William P. Hobby Airport (HOU)

Basics of Airport & Airplane Travel
at William P. Hobby Airport

At nearly all airports, it is a good idea to arrive at the terminal at least one hour before the scheduled flight time.  On busy holiday weekends, or at large airports, one should add another hour to that, just to be on the safe side. 

Parking:  If driving your own vehicle, allow an extra 30 to 60 minutes to park, and then take a shuttle if necessary to get to the terminal building. Most airports have a compbination of on-site and remote parking.

Arrival: Airports, including Houston Hobby, have specific drop-off locations where cars can park for a very brief time to drop off passengers and their luggage.  Drivers must not leave the immediate vicinity of their vehicle, or it will be towed away. At large airports, it is important to remember that there may be multiple terminal buildings, and thus multiple possible locations for drop-off.  If you start off at the wrong terminal building, it may take an hour or more to reach the correct terminal by walking, tram, or shuttle bus.

Upon entering the airport, there is a large public lobby, which contains the individual airline check-in counters, as well as a variety of shops, food vendors, etc.  If a passenger has luggage to check, or needs to purchase a ticket, then proceed to appropriate airline counter.  The aiport also has an informatin booth in the main lobby.

The status of incoming and outgoing flights is shown on large electronic display panels throughout the airport.

Check-in: Each airline has a check-in counter in the lobby.  This is where tickets can be purchased, luggage checked, etc.   Luggage may incur additional fees, and must fall within certain standards for weight, quality of packaging, and contents.  In general, nothing dangerous or flammable may be shipped as luggage, or carried on-board an airplane.  Specifics are generally posted on airline web sites.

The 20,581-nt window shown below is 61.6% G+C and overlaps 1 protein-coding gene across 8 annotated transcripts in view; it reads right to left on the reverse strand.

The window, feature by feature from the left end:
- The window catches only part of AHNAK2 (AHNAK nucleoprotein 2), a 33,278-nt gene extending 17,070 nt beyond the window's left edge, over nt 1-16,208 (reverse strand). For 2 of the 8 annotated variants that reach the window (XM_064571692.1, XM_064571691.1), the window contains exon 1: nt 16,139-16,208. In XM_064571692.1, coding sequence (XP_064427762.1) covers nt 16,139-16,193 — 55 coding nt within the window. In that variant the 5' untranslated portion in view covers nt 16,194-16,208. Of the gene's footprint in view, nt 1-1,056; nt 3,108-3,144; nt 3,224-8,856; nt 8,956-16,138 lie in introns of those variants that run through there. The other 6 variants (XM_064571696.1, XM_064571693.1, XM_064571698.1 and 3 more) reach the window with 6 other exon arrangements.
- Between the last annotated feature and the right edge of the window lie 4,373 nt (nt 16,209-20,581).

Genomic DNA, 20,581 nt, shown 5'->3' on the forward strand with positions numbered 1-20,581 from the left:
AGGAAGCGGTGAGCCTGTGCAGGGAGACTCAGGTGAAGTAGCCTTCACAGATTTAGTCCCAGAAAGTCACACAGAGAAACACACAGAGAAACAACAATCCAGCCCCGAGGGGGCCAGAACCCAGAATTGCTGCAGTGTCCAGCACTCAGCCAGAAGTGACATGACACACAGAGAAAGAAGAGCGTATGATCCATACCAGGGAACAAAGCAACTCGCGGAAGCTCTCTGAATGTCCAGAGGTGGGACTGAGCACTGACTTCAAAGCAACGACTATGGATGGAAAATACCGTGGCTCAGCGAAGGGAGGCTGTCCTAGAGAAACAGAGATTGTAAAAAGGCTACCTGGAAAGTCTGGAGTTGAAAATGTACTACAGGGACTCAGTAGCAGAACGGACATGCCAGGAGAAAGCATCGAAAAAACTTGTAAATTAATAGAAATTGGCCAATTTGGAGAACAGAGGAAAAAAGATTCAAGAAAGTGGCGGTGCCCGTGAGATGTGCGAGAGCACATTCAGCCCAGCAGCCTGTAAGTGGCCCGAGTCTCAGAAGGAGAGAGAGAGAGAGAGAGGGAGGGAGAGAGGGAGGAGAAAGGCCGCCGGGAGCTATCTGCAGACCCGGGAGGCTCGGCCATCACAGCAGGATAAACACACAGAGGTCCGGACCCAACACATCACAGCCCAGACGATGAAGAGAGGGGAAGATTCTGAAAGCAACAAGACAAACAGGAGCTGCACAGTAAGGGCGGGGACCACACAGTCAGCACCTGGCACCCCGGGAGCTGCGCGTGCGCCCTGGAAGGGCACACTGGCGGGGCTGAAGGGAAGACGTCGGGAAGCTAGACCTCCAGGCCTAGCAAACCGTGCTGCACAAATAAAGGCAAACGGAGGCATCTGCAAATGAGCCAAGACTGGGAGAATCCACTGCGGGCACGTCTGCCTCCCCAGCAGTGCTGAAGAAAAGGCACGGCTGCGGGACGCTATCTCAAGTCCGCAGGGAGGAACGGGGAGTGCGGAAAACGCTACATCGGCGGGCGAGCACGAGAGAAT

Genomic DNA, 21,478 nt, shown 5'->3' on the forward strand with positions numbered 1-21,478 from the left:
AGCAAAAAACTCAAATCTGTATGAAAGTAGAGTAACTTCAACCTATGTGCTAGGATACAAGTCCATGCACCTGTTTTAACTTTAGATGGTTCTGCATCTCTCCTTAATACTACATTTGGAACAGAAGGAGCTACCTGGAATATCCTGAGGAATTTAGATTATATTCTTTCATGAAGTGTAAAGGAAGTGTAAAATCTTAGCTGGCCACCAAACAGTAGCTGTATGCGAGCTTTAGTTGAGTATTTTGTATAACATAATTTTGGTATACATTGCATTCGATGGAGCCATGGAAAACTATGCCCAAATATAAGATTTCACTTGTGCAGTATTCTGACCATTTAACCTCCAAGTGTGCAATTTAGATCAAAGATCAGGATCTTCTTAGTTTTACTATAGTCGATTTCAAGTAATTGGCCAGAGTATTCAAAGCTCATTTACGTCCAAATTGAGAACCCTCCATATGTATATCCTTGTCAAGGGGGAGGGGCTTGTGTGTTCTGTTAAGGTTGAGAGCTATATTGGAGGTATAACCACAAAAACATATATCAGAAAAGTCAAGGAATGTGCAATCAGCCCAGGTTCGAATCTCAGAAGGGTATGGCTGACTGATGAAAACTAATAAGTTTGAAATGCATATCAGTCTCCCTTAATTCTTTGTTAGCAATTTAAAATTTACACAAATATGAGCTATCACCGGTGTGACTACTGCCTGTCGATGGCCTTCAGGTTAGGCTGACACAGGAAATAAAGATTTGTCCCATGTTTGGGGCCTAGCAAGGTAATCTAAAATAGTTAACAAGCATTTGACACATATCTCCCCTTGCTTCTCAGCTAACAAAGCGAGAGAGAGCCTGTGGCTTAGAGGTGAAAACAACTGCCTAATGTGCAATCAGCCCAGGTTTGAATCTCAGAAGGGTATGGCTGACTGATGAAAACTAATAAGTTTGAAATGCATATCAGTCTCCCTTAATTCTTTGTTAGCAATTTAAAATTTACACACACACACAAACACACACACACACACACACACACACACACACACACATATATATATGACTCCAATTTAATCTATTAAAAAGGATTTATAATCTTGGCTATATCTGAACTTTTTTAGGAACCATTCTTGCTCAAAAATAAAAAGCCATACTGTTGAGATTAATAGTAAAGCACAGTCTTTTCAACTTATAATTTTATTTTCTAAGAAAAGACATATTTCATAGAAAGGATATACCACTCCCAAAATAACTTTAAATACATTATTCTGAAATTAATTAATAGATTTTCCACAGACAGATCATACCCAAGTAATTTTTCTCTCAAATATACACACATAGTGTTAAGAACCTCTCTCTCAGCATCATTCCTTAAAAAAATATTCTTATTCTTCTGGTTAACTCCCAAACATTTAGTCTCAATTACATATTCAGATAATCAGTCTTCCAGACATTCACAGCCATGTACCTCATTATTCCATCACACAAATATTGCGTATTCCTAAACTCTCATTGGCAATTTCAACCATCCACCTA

Security: As with all US airports since 9/11, security is taken very seriously.  All travelers must present identification, and pass through metal detectors in order to approach any aircraft.  Contractors, visitors, employees, tenants, etc., must also have appropriate identification (security badges) in order to venture beyond open public areas of Houston's Hobby Airport. 

Passengers who subscribe to certain security pre-clearance services may be allowed to pass through expedited security lines.  CLEAR is one such service that operates at Houston Hobby and Houston Bush airports.

Before venturing to any airport, one should review the list of prohibited items, and make certain that luggage, carry-on bags, and pockets are clear of such items.  There is an official list of prohibited items, but security personnel can also use their own judgement as to what items might be dangerous.  As a general rule, Just about anything that has a blade or point will beprohibited. Large containers of liquids and lotions are also prohibited, and individuals may be searched by scanners or by hand.